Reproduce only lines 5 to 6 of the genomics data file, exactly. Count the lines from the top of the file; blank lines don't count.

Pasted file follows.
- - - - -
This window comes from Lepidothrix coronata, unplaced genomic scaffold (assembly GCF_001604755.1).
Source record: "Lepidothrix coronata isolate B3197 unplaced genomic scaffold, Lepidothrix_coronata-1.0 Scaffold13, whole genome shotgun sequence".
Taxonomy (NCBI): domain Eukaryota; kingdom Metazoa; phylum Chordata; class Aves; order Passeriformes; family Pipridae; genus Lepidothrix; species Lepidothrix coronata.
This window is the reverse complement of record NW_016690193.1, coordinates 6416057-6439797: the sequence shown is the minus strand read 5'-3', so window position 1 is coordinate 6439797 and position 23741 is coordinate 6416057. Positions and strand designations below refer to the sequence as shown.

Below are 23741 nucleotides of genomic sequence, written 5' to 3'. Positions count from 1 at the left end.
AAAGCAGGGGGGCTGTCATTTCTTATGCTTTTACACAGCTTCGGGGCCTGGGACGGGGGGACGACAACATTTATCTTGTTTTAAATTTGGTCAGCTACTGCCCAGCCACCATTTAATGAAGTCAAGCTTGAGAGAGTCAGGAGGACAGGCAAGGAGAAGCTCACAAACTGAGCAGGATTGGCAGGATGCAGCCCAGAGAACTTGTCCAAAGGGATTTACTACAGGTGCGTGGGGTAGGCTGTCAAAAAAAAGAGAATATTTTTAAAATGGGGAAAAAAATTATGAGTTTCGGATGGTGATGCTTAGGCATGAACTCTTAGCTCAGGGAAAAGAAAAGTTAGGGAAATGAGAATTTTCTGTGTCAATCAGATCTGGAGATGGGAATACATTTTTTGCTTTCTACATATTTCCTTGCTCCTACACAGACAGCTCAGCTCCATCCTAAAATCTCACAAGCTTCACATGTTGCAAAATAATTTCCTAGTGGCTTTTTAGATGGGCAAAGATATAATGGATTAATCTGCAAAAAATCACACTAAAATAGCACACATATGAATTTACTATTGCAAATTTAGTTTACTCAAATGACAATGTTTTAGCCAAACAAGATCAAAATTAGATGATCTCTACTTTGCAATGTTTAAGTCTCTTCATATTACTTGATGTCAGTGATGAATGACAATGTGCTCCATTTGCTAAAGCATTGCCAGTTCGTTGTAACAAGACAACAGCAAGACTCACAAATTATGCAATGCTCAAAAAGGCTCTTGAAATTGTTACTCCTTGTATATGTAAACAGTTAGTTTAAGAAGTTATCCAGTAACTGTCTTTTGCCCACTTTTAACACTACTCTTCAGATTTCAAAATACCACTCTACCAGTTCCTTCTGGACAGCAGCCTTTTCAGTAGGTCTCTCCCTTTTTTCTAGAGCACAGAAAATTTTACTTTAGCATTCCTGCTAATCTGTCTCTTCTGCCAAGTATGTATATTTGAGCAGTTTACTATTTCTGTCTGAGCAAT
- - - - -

Below are 23741 nucleotides of genomic sequence, written 5' to 3'. Positions count from 1 at the left end.
AAAGCAGGGGGGCTGTCATTTCTTATGCTTTTACACAGCTTCGGGGCCTGGGACGGGGGGACGACAACATTTATCTTGTTTTAAATTTGGTCAGCTACTGCCCAGCCACCATTTAATGAAGTCAAGCTTGAGAGAGTCAGGAGGACAGGCAAGGAGAAGCTCACAAACTGAGCAGGATTGGCAGGATGCAGCCCAGAGAACTTGTCCAAAGGGATTTACTACAGGTGCGTGGGGTAGGCTGTCAAAAAAAAGAGAATATTTTTAAAATGGGGAAAAAAATTATGAGTTTCGGATGGTGATGCTTAGGCATGAACTCTTAGCTCAGGGAAAAGAAAAGTTAGGGAAATGAGAATTTTCTGTGTCAATCAGATCTGGAGATGGGAATACATTTTTTGCTTTCTACATATTTCCTTGCTCCTACACAGACAGCTCAGCTCCATCCTAAAATCTCACAAGCTTCACATGTTGCAAAATAATTTCCTAGTGGCTTTTTAGATGGGCAAAGATATAATGGATTAATCTGCAAAAAATCACACTAAAATAGCACACATATGAATTTACTATTGCAAATTTAGTTTACTCAAATGACAATGTTTTAGCCAAACAAGATCAAAATTAGATGATCTCTACTTTGCAATGTTTAAGTCTCTTCATATTACTTGATGTCAGTGATGAATGACAATGTGCTCCATTTGCTAAAGCATTGCCAGTTCGTTGTAACAAGACAACAGCAAGACTCACAAATTATGCAATGCTCAAAAAGGCTCTTGAAATTGTTACTCCTTGTATATGTAAACAGTTAGTTTAAGAAGTTATCCAGTAACTGTCTTTTGCCCACTTTTAACACTACTCTTCAGATTTCAAAATACCACTCTACCAGTTCCTTCTGGACAGCAGCCTTTTCAGTAGGTCTCTCCCTTTTTTCTAGAGCACAGAAAATTTTACTTTAGCATTCCTGCTAATCTGTCTCTTCTGCCAAGTATGTATATTTGAGCAGTTTACTATTTCTGTCTGAGCAAT